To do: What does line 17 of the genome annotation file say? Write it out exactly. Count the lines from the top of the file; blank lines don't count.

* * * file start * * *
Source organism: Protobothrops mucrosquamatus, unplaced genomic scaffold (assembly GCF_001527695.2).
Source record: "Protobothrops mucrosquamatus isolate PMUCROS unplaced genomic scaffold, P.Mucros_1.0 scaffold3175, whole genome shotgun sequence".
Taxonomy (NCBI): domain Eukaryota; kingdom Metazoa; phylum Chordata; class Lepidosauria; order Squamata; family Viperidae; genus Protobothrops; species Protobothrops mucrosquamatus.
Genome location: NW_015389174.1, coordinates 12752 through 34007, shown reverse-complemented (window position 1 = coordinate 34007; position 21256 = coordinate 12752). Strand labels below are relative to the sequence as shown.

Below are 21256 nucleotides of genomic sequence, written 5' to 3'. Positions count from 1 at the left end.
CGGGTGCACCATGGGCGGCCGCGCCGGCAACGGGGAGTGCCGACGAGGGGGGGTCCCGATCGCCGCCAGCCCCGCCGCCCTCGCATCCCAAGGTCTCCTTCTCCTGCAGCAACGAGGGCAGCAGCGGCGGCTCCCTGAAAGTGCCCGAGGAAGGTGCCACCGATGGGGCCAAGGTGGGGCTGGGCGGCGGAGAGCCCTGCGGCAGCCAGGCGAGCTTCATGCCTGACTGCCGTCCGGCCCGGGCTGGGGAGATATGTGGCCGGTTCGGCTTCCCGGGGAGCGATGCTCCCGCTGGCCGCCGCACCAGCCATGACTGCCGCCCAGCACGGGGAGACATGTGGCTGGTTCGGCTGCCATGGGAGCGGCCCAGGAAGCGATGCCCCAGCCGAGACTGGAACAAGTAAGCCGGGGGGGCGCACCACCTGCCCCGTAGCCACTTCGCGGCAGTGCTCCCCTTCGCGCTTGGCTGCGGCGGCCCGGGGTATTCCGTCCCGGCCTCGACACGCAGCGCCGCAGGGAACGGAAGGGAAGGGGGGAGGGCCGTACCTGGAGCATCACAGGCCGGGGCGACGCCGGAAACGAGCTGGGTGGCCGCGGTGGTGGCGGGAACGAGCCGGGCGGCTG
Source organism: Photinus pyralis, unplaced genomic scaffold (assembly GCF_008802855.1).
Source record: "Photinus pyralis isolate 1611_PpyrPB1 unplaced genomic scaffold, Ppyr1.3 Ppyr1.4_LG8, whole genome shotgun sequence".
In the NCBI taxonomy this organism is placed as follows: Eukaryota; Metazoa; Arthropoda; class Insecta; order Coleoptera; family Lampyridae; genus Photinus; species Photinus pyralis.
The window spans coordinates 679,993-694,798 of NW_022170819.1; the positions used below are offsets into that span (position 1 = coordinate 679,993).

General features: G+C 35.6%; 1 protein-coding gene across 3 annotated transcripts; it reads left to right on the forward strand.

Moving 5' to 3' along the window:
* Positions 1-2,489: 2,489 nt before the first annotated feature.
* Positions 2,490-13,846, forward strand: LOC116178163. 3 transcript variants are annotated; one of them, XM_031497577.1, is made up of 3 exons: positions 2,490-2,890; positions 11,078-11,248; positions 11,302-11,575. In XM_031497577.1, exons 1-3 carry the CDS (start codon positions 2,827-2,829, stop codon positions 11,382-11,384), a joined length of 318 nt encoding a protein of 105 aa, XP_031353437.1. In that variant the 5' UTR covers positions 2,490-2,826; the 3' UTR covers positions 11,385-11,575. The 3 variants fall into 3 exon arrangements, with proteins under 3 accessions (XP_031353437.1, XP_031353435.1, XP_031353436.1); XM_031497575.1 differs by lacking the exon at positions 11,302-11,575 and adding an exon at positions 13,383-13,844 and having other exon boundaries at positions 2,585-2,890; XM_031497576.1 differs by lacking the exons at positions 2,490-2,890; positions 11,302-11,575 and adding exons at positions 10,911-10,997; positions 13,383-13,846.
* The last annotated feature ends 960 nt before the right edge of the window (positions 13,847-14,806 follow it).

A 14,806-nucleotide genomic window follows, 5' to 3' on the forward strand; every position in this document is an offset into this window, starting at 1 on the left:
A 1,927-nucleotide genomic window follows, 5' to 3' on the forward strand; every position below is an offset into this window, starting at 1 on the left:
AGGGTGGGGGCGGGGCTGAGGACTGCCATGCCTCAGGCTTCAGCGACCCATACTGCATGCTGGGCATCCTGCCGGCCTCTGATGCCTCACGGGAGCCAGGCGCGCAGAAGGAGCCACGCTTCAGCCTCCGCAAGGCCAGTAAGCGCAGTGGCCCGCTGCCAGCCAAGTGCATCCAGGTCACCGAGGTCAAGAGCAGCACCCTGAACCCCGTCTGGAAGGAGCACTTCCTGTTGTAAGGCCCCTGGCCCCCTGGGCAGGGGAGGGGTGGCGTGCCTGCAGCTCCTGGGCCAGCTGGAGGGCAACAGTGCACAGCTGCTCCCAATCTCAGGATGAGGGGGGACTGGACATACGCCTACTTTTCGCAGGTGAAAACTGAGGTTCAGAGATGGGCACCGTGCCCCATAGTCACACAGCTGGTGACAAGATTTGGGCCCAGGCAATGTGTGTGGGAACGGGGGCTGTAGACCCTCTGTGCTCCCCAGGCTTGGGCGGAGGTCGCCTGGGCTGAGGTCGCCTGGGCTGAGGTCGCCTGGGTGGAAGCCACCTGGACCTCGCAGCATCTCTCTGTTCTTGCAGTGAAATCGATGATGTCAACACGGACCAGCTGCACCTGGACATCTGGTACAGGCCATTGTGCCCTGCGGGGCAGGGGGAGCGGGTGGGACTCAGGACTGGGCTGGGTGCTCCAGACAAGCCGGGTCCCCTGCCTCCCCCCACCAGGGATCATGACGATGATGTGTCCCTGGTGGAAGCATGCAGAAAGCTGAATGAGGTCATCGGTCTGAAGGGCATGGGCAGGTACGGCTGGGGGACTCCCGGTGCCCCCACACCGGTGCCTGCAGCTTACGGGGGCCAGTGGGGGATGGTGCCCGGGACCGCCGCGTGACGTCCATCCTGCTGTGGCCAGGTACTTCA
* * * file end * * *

A 1,927-nucleotide genomic window follows, 5' to 3' on the forward strand; every position below is an offset into this window, starting at 1 on the left: